Yes. Despite that. Because the Bible does not contain ALL SCRIPTURE as it was meant when those words were penned. Unless you believe that the councils that hashed all this out were given special dispensation -- if you'll pardon the expression -- to decide what writings were "Scripture" and what writings were NOT "Scripture."


Saying the Holy Sprit guided them is one thing; but even with the Holy Spirit guiding them, and the writers of the texts themselves, to say the texts are infallible and perfect, etc., is, well, I've called it superstition in the past. I won't again. But it contradicts the fact that there is NOTHING in this world that is perfect. Even Jesus, the Scripture says, chastised people for calling him good: none but the father in heaven, he said.

I don't doubt the miracles. I just don't need them. I don't believe any human-written account of an actual act of God could come close to doing it justice, for one thing; and my faith is based on neither fear of hell nor astonishment over signs and wonders.

I am totally cool with people who cling to that; I am loudly oopposed to anyone who says I, or anyone else, must adhere to it to be saved. 'Cause it's not true.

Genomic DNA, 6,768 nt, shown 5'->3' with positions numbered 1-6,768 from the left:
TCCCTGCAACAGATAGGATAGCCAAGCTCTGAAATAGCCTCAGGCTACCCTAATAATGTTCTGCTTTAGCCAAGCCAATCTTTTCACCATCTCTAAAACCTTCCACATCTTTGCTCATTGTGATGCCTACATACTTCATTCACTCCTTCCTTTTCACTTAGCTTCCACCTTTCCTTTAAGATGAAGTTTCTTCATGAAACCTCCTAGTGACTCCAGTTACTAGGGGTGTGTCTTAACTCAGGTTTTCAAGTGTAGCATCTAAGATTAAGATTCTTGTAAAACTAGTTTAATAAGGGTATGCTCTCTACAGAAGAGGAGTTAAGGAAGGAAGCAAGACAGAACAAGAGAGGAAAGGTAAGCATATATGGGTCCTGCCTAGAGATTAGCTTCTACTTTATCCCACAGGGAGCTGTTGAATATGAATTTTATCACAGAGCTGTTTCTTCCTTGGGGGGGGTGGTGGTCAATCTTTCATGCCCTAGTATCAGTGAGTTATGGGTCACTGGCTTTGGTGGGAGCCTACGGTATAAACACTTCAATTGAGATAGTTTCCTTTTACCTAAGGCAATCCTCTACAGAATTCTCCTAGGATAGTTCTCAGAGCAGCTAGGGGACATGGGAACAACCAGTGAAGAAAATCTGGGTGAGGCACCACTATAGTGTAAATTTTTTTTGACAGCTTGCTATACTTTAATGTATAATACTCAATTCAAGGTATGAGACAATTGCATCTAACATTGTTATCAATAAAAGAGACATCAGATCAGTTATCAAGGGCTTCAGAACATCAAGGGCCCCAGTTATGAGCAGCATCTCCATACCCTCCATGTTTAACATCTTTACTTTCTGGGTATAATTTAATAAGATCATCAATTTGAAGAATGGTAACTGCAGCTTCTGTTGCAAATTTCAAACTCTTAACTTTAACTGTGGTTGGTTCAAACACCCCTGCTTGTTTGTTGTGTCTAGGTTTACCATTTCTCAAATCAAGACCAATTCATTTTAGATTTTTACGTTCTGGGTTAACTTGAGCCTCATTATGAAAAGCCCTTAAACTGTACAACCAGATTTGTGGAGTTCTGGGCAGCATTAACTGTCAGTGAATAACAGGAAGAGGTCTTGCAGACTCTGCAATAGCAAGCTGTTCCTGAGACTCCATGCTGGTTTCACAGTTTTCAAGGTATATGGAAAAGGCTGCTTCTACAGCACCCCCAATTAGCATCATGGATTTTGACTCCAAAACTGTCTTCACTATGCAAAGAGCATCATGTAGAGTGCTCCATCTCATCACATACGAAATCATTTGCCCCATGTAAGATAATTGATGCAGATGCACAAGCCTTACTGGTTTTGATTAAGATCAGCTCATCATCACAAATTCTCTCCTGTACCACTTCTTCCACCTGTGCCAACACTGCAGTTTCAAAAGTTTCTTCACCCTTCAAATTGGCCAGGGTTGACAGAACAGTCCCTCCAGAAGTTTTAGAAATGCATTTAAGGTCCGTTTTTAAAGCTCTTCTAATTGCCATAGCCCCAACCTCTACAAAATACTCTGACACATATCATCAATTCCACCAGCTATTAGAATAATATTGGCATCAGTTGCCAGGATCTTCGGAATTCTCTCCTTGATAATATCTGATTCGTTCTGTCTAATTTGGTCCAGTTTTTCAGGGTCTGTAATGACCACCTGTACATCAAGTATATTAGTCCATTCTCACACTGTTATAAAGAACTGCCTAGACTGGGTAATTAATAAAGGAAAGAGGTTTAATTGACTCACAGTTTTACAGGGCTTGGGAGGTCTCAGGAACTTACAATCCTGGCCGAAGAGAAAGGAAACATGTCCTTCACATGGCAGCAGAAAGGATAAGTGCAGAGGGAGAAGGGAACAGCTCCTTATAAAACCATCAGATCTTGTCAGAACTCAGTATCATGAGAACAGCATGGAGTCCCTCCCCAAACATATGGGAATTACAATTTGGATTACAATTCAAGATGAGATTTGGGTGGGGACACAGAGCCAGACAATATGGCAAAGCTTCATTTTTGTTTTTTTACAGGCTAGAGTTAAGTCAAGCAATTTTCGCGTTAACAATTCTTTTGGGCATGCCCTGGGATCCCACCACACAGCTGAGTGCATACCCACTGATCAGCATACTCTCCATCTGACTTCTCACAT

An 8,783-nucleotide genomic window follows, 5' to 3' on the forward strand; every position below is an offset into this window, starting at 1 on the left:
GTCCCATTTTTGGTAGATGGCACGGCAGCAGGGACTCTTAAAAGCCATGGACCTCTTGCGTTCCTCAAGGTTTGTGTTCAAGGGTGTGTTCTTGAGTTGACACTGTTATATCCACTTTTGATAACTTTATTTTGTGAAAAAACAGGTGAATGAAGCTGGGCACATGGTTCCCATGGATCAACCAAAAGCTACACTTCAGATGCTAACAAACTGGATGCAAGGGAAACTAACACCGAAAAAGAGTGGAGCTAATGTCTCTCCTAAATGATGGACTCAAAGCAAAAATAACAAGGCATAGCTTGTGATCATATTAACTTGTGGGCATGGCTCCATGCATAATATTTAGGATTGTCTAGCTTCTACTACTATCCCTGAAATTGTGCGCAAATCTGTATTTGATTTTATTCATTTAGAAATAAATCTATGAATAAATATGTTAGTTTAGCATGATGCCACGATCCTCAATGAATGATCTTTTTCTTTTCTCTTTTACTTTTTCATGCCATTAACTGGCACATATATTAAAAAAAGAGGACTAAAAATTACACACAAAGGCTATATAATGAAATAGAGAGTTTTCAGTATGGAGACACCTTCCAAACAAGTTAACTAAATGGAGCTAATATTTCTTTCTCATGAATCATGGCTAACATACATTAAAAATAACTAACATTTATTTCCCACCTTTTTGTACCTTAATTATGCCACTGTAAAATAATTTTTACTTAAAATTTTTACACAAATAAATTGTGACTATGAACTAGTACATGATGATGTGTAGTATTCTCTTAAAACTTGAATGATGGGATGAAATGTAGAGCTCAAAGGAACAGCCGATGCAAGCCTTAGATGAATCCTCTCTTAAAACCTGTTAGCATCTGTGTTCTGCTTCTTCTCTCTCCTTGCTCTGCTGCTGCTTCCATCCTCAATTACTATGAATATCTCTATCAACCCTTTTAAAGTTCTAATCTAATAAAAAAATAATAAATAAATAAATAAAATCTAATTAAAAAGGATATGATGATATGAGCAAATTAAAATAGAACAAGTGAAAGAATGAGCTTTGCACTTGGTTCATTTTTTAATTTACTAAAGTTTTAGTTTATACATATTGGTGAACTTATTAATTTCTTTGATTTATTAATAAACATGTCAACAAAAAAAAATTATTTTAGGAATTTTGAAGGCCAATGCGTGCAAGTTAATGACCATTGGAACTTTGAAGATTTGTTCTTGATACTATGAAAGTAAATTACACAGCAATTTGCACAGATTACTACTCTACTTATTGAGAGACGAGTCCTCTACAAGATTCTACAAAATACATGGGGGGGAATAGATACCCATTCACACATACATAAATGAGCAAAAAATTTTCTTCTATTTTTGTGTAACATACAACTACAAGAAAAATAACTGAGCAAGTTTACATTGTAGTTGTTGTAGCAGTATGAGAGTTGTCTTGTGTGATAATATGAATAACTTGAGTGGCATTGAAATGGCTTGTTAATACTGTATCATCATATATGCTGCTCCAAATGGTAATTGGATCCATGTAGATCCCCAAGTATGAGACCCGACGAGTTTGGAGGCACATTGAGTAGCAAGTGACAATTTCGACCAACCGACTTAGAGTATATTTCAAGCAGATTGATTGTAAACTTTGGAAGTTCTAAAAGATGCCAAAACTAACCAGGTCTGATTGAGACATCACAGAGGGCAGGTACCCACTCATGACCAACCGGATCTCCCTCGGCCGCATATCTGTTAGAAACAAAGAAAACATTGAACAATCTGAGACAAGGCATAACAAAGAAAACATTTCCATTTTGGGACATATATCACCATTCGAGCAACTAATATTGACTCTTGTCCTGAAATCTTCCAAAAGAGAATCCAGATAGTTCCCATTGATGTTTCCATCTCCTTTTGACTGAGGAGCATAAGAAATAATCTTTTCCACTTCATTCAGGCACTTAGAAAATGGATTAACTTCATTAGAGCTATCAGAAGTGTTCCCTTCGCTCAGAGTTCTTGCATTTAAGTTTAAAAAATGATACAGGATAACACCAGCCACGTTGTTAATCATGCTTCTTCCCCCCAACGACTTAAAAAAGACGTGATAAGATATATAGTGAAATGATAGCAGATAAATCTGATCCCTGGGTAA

Oh, and I disagree with your first sentence above. No hope? Hardly. Just no evidence -- and faith, itself, is the substance of things hoped for, the evidence, itself, of things not seen. :-)

April 02, 2007 2:45 PM  
Blogger Erudite Redneck said...

Anyway, the Bible is the authoritative witness to the Word of God, and it is sufficient unto salvation, but it doesn't have to be accurate, in the sense that we understand accuracy today, which would have been foreign to trhe earliest Christians, in all of its jots and tittles to be that.

April 02, 2007 4:55 PM  
Blogger Erudite Redneck said...

And please don't consider such a perspective as "the easy way." It's much, much easier to just say "God said it, I believe, that sattles it," without thinking too deeply about it. Not saying you don't think! But many, many people do not think about Scripture any deeper than what the words appear to say -- and that is just the bare beginning. :-)

April 02, 2007 4:57 PM  
Blogger Erudite Redneck said...

Re, "Show me instead the document written by Jefferson himself stating his intent was indeed to rewrite the Bible, deleting all the silly, nonsensical, and 'detrimental' parts that harmed the Gospel."